by Heather Mueller, ed.
Our editor-in-chief’s personal, controversial letter supporting the rights of same-sex couples to marry last issue (you can still read it on elephantjournal.com) is a tough act to follow. But that’s how it goes—sometimes “the mindful life” means fighting for equal rights…and sometimes it means choosing the right product to dissolve the hair stuck in your drain.
If anything, living a responsible life is in the un-sexy, everyday details that we’d rather skip over. Noticing my silly, neurotic mind spin in circles in meditation practice or comparing brands of detergent are actually radical actions in a world of distraction. Mindfulness practice is, simply, not just reaching for the default shampoo or fabric softener because it’s on sale at Targé. And walking the talk sucks, sometimes. For years, I’ve shampooed with Pantene Pro-V because I looove how soft and non-frizzy it leaves my hair—and it’s way cheaper than the hair products at Whole Foods. But every time that I come up with some excuse (“It doesn’t make that much of a difference”) I feel like I’m tuning out, taking a backseat—giving up a bit of my own power to live the kind of life I can feel good about in the kind of world I want my children, someday, to grow up in.
And so global change comes down to simple moments like these, standing in Aisle 11 between the Q-Tips and nail polish remover. It’s not about guilt. It’s just that when I’m paying attention, I’m out of excuses. And thanks to the rise of eco-friendly businesses and media, living responsibly is getting more convenient—and more affordable.
The history of cleaning products in America began just after WWII. When hostilities ended, the same companies that poured research into chemicals for nerve gas and other weapons began to market their suddenly-obsolete inventions to the general public. Thus was born SPAM, plastic wrap and pesticides. Chlorine and other chemicals were poured into spray bottles and marketed as…cleaning products! Today, your average under-the-kitchen-sink cupboard contains as many hazardous poisons as a pre-WWII chemistry lab, about 10 gallons of harmful chemicals. Children under the age of six are more likely to be poisoned by liquid dish soap than anything else in the home.
A few months ago, we elephants watched a barista spray bright blue Windex onto a glass case covering a platter of muffins. That’s when I realized that 50 years of “New and Improved!” marketing has accomplished a basic disconnect between toxic cleaning agents and our health (one of this issue’s cover designers pointed to a headline and said, “Of course ‘Chemicals Kill.’ That’s why we use ‘em to clean!”) Instead of associating chemicals with “weapons,” “poison” or “hazard,” we think “disinfectant” and “sparkly clean!”
It’s like cigarettes—people puffed away, oblivious to health consequences, until lung cancer and emphysema were traced to their sources. It’s easy to ignore long-term consequences—like chemicals, pollution and global warming—because it can be hard to see them. But “conscious consumerism” isn’t just for hippies and eco-moms who shop at Whole Foods. This is for my boyfriend’s mom, who loves dollar stores and Wal-Mart. This is for my grandmother, who douses everything in Clorox Bleach because she hates germs. This is for all those who work at home—and are therefore 54% more likely to die from cancer, because of exposure to toxic cleaning products, than those who work outside of it. It sounds dramatic, but this is, literally, about life and death.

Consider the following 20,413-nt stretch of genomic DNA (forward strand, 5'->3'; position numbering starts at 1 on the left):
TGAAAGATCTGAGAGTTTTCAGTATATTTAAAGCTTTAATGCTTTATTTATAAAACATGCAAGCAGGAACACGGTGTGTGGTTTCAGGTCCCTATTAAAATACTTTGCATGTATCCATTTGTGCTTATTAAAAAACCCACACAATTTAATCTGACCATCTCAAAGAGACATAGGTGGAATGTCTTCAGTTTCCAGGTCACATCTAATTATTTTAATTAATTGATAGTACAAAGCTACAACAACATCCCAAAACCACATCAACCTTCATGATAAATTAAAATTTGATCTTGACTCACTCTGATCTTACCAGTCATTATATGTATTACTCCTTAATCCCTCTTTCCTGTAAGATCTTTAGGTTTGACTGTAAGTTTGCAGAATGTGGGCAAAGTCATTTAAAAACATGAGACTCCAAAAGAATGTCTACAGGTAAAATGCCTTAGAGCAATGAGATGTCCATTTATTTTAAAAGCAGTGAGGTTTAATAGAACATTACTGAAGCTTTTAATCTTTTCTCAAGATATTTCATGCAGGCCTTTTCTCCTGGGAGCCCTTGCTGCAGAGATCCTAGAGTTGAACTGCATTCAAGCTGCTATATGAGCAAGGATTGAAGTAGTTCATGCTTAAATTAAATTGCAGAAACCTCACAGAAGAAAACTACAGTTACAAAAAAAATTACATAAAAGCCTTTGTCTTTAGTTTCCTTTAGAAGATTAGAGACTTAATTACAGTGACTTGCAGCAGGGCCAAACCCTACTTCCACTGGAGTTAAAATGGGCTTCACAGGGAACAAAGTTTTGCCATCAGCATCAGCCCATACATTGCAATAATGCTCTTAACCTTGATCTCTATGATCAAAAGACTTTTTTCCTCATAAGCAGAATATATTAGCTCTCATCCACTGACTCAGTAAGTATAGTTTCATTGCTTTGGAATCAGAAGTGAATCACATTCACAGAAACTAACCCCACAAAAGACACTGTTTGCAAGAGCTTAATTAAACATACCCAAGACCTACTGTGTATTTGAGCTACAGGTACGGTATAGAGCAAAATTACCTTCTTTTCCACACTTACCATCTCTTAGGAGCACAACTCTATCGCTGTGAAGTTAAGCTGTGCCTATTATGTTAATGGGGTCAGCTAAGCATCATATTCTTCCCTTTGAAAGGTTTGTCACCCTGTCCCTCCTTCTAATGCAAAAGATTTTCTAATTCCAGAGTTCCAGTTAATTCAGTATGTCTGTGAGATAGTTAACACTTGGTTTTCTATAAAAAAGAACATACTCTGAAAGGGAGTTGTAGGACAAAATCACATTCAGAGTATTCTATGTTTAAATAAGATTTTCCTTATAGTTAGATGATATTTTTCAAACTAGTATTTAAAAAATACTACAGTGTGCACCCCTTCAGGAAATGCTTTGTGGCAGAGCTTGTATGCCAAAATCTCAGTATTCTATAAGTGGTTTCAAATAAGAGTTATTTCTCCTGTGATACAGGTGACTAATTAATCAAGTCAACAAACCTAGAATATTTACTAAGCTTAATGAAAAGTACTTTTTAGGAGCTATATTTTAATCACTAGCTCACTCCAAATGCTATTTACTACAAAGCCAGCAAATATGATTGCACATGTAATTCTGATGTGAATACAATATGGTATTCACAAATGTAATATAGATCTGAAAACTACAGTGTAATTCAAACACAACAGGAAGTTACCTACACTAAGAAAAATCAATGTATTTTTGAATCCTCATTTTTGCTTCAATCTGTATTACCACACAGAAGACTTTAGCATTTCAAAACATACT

Luckily, we’ve been disinfecting (performing surgery, even) long before the chemical devolution. There are plenty of options (page 73) to help us clean up our act. Studies show that indoor air quality can be twice as bad as it is inside, so throw open the windows this summer and try detoxing your home. Your children and pets, and our watershed—and the next seven generations will thank you.
1. Kick off your shoes at the door—it’ll help reduce indoor air pollution by up to 74 percent (the bottoms of shoes are worse than the fabled peanut bowl in a bar—showing traces of chemicals, dog poo…)
2. Replace all cleaning products and detergents with eco alternatives (our favorites are reviewed here.
3.Trade in your plastic P.V.C. shower curtain for organic cotton or hemp. Many children’s bath toys, including the ubiquitous “rubber” ducky, are made of P.V.C.—a known carcinogen that can mess with your children’s “development.”
4. Ignite romance with organic or pure beeswax candles instead of paraffin or petroleum-based wax. And avoid artificially scented candles—they’re toxic when they burn.
5. Houseplants, like little vacuums, actually suck up and process up to 90% of the toxins in your air.
6. Re-use glass jars (salsa and nut butters are the perfect size) to store leftovers, instead of plastic Tupperware, which can leech chemicals into food over time.
7. Fill your fridge with organic fruits, veggies, grains and dairy products from your local farmers’ market!
hot on elephant
July’s Full Moon in Capricorn: The Heart wants what it Wants. The 4 Stages of a Good Divorce. A Letter to my Children: You do not come from a Broken Home. Our Soulmates are Rarely Who We Expect. Men, Let’s Stop Fooling Ourselves: Size Matters. To the One Who Tried to Break Me. Mom, can I Call her Mom, Too? An Open Letter to the Fixers. How your Stored Memories in the Amygdala can lead to PTSD. Jon Stewart makes first appearance since retiring—”it’s not your country.”